2019 Big Turtle 50K

2019 Big Turtle 50K Course Map.png
2019 Big Turtle 50K Elevation Profile.png

Quick Race Facts

Big Turtle 50K
Morehead, KY
31 mile out-and-back
~4,538 ft. elevation gain
single track, gravel double track, minimal pavement
forested ridgeline, 4 climbs
12 hour time limit
[race website]

Race Recap

Last year’s Big Turtle 50K was my trashiest run of 2018. I was undertrained and paid the full price. This year was redemption time!

It’s always tough for me to get into shape coming out of ski season where I run as little as 30 miles a month. This ski season was a little different with a monster trip to ski 10 mountains in Utah and Colorado in mid-March. That trip wrecked my legs, but also got me into some great shape through active recovery - a.k.a. running.

In the weeks leading into the race, I built up to 35+ miles per week with a race sim spread out over 3 days the week prior to the race. 15, 5, and 10 on consecutive days was just what the doctor ordered. I’ve also added more yoga to the mix split between strength-based slow flow yoga and recovery-based yin yoga.

I also dialed up my hydration, nutrition, and pace planning to be sure everything was set before toeing the start line.

My race plan was simple. Take it super easy in the first half and maintain or better my pace in the second. Keeping up with hydration and nutrition should keep me from bonking energy-wise, and I was certain my body was up for the task thanks to a really good - even if short - training cycle.

At the starting gun, I elected to walk until we reached the top of the first climb. It’s always a hiking fest when the opening mile is a climb, so no need to rush there at all.

I took my time and was the last one that the race director, Mike Whisman, would see start the single-track portion. I thanked him for putting on such great events (Next Opportunity Events are always tip top), shook his hand, and kept moving at my measured pace.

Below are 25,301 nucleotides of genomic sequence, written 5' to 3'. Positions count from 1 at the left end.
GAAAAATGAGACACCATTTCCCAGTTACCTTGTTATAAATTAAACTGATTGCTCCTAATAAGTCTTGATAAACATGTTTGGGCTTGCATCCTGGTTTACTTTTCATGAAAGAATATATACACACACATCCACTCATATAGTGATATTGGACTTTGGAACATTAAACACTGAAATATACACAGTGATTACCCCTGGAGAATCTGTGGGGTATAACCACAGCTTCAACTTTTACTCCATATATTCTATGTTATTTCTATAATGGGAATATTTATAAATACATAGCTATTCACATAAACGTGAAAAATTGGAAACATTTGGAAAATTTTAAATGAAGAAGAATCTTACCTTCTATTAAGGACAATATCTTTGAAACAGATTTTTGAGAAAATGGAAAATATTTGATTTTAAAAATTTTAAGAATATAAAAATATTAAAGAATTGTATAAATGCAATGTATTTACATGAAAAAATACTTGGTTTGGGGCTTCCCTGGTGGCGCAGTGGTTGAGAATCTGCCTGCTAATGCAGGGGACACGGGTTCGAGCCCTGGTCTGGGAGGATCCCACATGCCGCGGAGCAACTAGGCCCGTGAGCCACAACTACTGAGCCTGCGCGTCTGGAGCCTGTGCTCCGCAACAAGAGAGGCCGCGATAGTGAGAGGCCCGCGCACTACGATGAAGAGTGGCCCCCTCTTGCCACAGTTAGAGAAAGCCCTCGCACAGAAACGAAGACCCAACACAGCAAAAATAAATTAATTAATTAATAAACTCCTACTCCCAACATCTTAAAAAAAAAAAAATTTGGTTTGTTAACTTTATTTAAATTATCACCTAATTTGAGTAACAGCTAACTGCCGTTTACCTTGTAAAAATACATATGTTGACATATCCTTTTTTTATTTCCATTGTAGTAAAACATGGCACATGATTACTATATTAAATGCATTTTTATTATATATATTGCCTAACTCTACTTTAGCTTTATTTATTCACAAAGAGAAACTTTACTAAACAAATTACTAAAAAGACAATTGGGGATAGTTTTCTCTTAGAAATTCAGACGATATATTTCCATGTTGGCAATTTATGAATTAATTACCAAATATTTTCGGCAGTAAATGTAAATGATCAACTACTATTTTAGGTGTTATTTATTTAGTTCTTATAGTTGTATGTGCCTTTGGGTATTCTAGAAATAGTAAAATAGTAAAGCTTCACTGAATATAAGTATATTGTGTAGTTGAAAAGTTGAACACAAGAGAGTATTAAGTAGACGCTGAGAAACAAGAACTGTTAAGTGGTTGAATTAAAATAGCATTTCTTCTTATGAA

Once on the ridgeline, it’s a nice 4 mile run through a lot of forested single track with small ups and downs that make for really nice running. Following that, there’s 6 miles of mostly gravel Forest Service road that has sections of single track mixed in just to the side of the road.

Coming off the gravel section, I checked my time and was well ahead of schedule. There was no one around except the fast folks coming back in, but I was on plan and that’s what mattered.

Following the gravel section, it’s about 6 or 7 miles of climbs and descents, so I took my time in this section and finally started to see some people. At mile 11, I saw the leader who was straight up flying. Between miles 13 and 14, I saw the pack emerge. At the 15.5 mile turnaround, I started to pass some people.

So, this was the real test. Last year, I had bonked at the out and struggled coming back in. This year was going to be different…I hoped.

I started back up the hill and continued to pick my way through the more technical and steep portions until gaining the ridgeline the final time at mile 20. From there, it was truly smooth sailing for the next 11 miles into the finish line.

Sure, I could feel the fatigue growing, but I kept asking my legs to go and they did. I finished in 9 hours and 16 minutes - 2 hours and 29 minutes ahead of last year and a new personal best.

That’s a redemption run:-)


My best run to date. This was the most satisfying run I’ve ever had. Coming off a real shit show last year, I did everything I could to make this thing perfect. It was. The plan was well thought out and better executed. I’d planned on a 9:45:00 time and beat that by almost a half hour - and felt great after the finish.

Better shoes this year. One of the major gear changes I made was switching to Columbia Montrail XSR shoes. These are billed as crossover shoes that are as good on trails as on roads. This is mostly true, as I’ve logged hundreds of miles in them on every surface - dirt, mud, gravel, chunk rock, pavement, sand, snow, and ice - and the only place they struggle is in mud or slick rock.

For this course on this day, they were ideal. They stood up particularly well on the ~12 miles of gravel and only faltered on a couple short, slick, and steep muddy sections. Otherwise, my feet and I couldn’t have been happier.

Next Opportunity Events is rockin’. Mike and Brandi do an awesome job at their races. They’re well organized and have a distinct flavor to them. Between Big Turtle, War Hammer, Breaks, and Rough Trail - each race offers some serious punch, and when you finish one, you know you’ve earned it.

Wildflower season in full effect. Throughout the race, you couldn’t run far without seeing wildflowers in bloom. Big Turtle is at the perfect time of year to stop and smell the trillium. Seriously, flowers were everywhere.

Race Weekend Pics